Christian Heilmann

⚡️New free article – From DHTML to DOM scripting

Wednesday, March 29th, 2006 at 5:55 pm

I just published a new longer article (40 pages) trying to explain the differences between DHTML and DOM scripting. The article explains what DHTML, the DOM and DOM scripting is and shows how to create a web page with dynamic elements like tabs, a slide show and a big product shot in both ways.

The DHTML explanation is annotated with explanations why some of the techniques are a bad idea and the DOM scripting version explains why some of the assets are good ideas. As a summary:

DHTML issues:

  1. Script dependence – Users without JavaScript get stuck or get elements that only work with JavaScript but don’t do anything for them.
  2. Mixing presentation and functionality – If you want to change the look of the effect you need to hack around the JavaScript.
  3. Assuming functionality without testing for it – what it says
  4. Keeping maintenance JavaScript based – Maintainers are expected to change the script when they want to change the effect, and search through the whole script.
  5. Mixing HTML and JavaScript – what it says
  6. Blaming the user – Users get messages like “you cannot use this as your browser doesn’t support it, update your browser” instead of just not getting the functionality if it is not 100% necessary.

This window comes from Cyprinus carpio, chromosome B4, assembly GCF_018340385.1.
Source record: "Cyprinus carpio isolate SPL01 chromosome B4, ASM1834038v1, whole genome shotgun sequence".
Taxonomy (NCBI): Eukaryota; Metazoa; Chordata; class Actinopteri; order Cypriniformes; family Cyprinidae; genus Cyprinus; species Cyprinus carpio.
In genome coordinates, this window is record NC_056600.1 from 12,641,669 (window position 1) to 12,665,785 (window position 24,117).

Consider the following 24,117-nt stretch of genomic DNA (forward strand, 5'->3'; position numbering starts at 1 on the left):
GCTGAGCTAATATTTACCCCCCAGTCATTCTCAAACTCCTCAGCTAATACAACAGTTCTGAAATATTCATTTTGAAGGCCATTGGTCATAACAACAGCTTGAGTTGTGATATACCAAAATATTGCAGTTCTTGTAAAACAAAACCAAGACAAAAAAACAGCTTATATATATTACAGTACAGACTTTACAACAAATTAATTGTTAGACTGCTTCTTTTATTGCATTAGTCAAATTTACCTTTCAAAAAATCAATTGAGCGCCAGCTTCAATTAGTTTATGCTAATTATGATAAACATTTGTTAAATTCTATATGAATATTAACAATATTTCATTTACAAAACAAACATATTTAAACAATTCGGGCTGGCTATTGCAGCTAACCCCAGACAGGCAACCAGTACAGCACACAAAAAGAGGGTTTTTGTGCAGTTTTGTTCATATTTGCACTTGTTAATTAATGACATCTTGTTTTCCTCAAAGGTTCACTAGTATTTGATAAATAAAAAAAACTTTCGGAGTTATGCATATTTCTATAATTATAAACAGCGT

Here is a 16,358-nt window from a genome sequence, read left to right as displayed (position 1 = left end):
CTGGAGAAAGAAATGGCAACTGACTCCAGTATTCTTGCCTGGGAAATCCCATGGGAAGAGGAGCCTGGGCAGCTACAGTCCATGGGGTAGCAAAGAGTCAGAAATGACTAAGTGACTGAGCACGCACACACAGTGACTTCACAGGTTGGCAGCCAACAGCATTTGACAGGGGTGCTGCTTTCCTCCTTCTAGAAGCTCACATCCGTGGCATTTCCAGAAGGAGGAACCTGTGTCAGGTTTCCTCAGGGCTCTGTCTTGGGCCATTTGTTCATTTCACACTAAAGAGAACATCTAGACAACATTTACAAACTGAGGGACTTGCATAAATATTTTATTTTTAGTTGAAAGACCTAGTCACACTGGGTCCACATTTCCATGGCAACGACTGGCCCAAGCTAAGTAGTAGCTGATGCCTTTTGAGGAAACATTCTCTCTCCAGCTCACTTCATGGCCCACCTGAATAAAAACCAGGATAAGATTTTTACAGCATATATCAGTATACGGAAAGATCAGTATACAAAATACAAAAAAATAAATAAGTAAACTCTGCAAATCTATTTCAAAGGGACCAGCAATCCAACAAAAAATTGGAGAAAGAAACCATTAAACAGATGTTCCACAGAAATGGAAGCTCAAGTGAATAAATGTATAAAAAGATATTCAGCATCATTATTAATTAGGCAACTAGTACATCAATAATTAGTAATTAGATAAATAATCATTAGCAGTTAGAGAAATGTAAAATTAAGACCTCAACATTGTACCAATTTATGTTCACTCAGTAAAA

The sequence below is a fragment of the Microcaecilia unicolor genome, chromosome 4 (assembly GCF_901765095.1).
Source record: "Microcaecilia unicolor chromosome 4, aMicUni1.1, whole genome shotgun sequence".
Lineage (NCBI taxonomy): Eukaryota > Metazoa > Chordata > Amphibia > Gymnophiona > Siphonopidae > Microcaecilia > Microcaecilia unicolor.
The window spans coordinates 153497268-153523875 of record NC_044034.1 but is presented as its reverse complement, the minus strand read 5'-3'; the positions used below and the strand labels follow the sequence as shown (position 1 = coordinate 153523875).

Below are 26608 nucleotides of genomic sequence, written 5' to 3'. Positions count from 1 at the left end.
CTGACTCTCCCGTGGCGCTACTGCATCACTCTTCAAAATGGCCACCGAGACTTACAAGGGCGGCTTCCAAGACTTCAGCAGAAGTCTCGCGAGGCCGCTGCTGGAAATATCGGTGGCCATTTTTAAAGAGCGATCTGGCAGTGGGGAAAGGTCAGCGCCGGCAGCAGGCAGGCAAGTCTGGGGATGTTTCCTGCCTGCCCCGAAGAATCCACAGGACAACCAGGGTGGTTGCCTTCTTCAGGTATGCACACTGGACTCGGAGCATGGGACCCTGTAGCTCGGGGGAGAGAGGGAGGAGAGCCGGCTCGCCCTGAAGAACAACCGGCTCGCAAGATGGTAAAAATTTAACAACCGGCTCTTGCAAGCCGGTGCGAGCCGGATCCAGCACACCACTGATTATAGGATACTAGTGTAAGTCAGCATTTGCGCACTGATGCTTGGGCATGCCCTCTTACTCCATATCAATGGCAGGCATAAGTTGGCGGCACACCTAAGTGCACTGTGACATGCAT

7. Taking over the document – one onload to rule them all

DOM scripting assets:

  1. Progressive Enhancement – check if things are available, then apply those dependent on them
  2. Ease of maintenance – keep the maintenance as easy as possible via dynamic CSS classes and properties at the beginning of the script
  3. Separation of Presentation and Behaviour – add dynamic classes instead of changing the style collection
  4. Separation of Structure and Behaviour – use dynamic event handlers and generated elements instead of onclick and NOSCRIPT
  5. Using modern event handling – more than one onload please
  6. Avoiding clashes with other scripts – avoid global variables and encapsulate functions as methods in an object

Of course, you can disagree :-)

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